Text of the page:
But he also listened to regular folks as well, often inviting strangers he had just met to the embassy for food and conversation.  Once, a barber completed a haircut for the ambassador only to be asked to stay for dinner with the Secchias.

"His verve and energy were contagious," Italian TV reporter Maria Luisa Rossi-Hawkins told Newsmax, "He was able to seal the kind relationship between Italy and the United States that forged the rapport we still enjoy today."

Born in Englewood, New Jersey, the young Secchia played football for Tenafly High School.  When his first attempt at college proved not-so-successful, he joined the U.S. Marine Corps and spent four years in uniform.  He moved to Michigan upon his discharge and earned a degree in economics from Michigan State University.

Economics and MSU would shape much of his adult life.  Starting off in mid-level management, he rose to become CEO of Universal Forest Products (a manufacturer of wood that operates plants and distribution centers throughout the U.S., Mexico, and Canada).

Secchia also served as chairman of River City Food Company, which oversaw restaurants throughout three states.

"Peter Secchia was a one of kind, kind of guy--bigger than life," recalled former Michigan Attorney General Bill Schuette, "He was also a model of how to build your community and give back."

To those who said he was unkind to women, one could point to the Secchia Stadium — home to the MSU’s women’s softball team and built with $1 million from Pete Secchia.  He also was a major donor to the MSU College of Human Medicine and one of its buildings bears his name.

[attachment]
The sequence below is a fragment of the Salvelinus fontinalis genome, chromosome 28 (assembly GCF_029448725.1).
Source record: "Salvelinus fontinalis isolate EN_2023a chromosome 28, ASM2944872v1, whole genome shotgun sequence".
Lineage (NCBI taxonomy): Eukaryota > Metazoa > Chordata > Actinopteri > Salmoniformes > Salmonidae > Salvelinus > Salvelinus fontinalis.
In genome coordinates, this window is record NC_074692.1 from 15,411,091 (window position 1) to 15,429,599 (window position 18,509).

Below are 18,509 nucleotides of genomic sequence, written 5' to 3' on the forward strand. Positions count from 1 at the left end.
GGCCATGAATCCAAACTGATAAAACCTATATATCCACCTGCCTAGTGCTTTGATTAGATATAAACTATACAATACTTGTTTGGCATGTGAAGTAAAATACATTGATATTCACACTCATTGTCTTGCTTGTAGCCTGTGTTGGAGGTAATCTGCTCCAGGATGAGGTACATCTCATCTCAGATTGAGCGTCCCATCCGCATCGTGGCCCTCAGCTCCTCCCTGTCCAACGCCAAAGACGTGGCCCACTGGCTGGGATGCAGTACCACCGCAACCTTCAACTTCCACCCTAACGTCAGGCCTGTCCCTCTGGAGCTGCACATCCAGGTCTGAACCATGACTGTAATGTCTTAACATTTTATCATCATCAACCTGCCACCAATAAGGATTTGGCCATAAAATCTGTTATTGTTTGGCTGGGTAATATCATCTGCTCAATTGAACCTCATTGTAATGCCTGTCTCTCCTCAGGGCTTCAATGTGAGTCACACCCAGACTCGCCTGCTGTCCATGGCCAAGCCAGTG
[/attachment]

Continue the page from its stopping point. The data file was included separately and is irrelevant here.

Years after he left Rome, Secchia was heavily involved in the Italian-American community.  He was a member of the National Italian American Foundation (NIAF), and its "Secchia Award for Heartfelt Commitment" is named for him.  He also inaugurated the Festa Italiana, the largest ethnic festival, and was founding president of the West Michigan Lodge of the Order of the Sons of Italy (OSIA).

"Pete was a man with an enormous heart who believed nothing was impossible from building Universal Forest Products or rising from a Marine private to a decorated U.S. ambassador to Italy," Michigan’s former Republican Gov. John Engler told Newsmax, "His legacy of service will be remembered, cherished and enjoyed by future generations.

"There will never be another Peter Finley Secchia." 

John Gizzi is chief political columnist and White House correspondent for Newsmax. For more of his reports, Go Here Now.
 

© 2020 Newsmax. All rights reserved.


   
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"You're going to have to get Jesse Helms on your side, for starters, and I've set up a meeting," veteran conservative activist Ralph Galliano told Peter Secchia, President-elect George Bush's nominee to be U.S. Ambassador to Italy, in early 1989.Secchia (who died last week...